Bahai News - A holistic way to save Earth

A holistic way to save Earth

DESPITE all said and done, environmental degradation continues. Just what will it take to arrest and turn it around?

Speakers drawn to the second annual Conference of Religions for the Environment (CORE), held at Universiti Malaya, reiterated their faith in the world's religions and the goodness of Man, religions sought to nurture and promote as the missing link for success.

The pivotal role of the individual - it began and ended with each and everyone - was a point not missed in any of the presentations.

There were signs, at once encouraging and frustrating. Encouraging because the word "spiritual" had appeared in various statements of resolve.

Frustrating because there appeared to be little understanding of what "spirituality", "spiritual vision" and "spiritual development" meant in principle or in practice, lamented the Baha'i speaker Yuet Mee Nambiar.

She highlighted Agenda 21, crafted at the Earth Summit in Rio in 1992, which called for "social, economic and spiritual development" and also recognised that "individuals be allowed to develop their full potential, including physical, mental and spiritual".

In the Beijing Platform for Action born out of the Fourth World Conference on Women, it was agreed that "religion, spirituality and belief play a central role in the lives of millions in the way they live and in the aspirations they have for the future".

In the Habitat Agenda, the world's governments stand committed to "achieve a world of greater stability and peace built on ethical and spiritual vision.

"If, indeed, spirituality is as crucial to sustainable development as these global action plans have avowed, then it is time to move beyond generalities and instead explore, in depth, the spiritual principles at the heart of development and consider fully their ramifications for all stages of the development process," said Nambiar.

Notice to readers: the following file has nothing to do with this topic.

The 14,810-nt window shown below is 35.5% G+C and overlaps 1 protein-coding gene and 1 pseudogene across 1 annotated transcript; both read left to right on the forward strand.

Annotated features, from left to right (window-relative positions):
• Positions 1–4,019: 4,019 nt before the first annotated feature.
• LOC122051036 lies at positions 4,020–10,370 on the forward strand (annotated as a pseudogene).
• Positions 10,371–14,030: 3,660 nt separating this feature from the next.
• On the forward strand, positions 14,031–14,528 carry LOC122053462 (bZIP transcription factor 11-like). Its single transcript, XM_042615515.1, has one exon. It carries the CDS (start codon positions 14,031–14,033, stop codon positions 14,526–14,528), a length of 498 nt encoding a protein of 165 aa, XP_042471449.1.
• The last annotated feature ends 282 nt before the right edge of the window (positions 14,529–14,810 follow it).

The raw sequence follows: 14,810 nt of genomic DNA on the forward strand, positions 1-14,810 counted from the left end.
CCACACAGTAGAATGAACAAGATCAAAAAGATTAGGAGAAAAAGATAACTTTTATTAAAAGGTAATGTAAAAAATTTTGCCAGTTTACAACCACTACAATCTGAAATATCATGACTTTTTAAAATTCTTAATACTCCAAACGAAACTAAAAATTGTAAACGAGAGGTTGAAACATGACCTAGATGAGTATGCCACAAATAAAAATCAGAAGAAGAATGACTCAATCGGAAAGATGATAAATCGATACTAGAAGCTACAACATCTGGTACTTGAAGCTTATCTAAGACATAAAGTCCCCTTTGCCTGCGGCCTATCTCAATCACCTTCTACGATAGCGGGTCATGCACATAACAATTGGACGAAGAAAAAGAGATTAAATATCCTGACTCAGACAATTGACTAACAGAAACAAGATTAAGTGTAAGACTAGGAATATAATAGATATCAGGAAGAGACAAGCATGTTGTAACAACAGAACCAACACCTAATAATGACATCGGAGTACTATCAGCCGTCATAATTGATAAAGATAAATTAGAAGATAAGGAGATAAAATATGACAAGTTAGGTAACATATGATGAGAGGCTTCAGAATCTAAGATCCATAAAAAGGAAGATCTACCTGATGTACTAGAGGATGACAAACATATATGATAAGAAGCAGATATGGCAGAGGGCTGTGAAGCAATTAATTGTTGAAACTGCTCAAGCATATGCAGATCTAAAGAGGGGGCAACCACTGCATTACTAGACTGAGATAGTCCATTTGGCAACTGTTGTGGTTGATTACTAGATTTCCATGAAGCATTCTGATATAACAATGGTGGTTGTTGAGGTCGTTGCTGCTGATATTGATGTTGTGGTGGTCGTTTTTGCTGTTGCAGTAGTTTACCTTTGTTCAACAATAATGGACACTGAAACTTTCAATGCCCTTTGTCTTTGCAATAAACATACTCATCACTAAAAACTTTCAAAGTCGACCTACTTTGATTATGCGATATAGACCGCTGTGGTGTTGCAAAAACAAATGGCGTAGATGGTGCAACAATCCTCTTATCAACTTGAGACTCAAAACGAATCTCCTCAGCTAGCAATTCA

She was gratified by recent developments in inter-faith relations and expansion of inter-faith initiatives as auguring well for the task at hand.

Dr John Gurusamy, giving the Christian perspective, added his bit, saying the United Nations Conference on Environment and Development held in Rio was a high point in ecumenical involvement in issues of sustainability.

"Representatives of the World Council of Churches (WCC) and other faiths provided a substantial profile of religious communities at the conference. It showed that issues being addressed had ethical, spiritual and theological dimensions that could not be ignored," he said.

In conjunction with the conference, the WCC convened a meeting at which the participants concluded:

"The present system is exploiting nature and peoples on a worldwide scale at an intensified rate. It is extremely urgent that we as churches make strong and permanent spiritual, moral and material commitments to the emergence of new models of society based on deepest gratitude to God for the gift of life and respect for the whole of God's creation."

As Nambiar also noted, experience showed that meaningful social transformation could not come from political or technical recipes alone. Development had to be approached via moral and spiritual imperatives for enduring changes in individual and collective behaviour.

Just how was this behaviour to be developed? S. Thiagarajah, one- time management consultant who opted for the earnest study of the Vedic scripture and its dissemination, gave the Hindu insight.

To begin with, he said, it was necessary to have transcendental (spiritual) knowledge as opposed to material knowledge.

Scripture provided this knowledge which helped brush aside ignorance of the self as more than just the body and recognise, tap one's spirituality in coming to terms with reality.

There was the element of ego, which, when false, expressed itself by way of lust and greed leading to envy, illusion and anger.

"It is this (false ego that one is the master of all one surveys) that leads Man to exploit the environment and other living entities."

Exploitation could be seen at five levels of relationships, human or otherwise. Contact to begin with, followed by getting to know, then wanting to control, leading to manipulation and finally exploitation.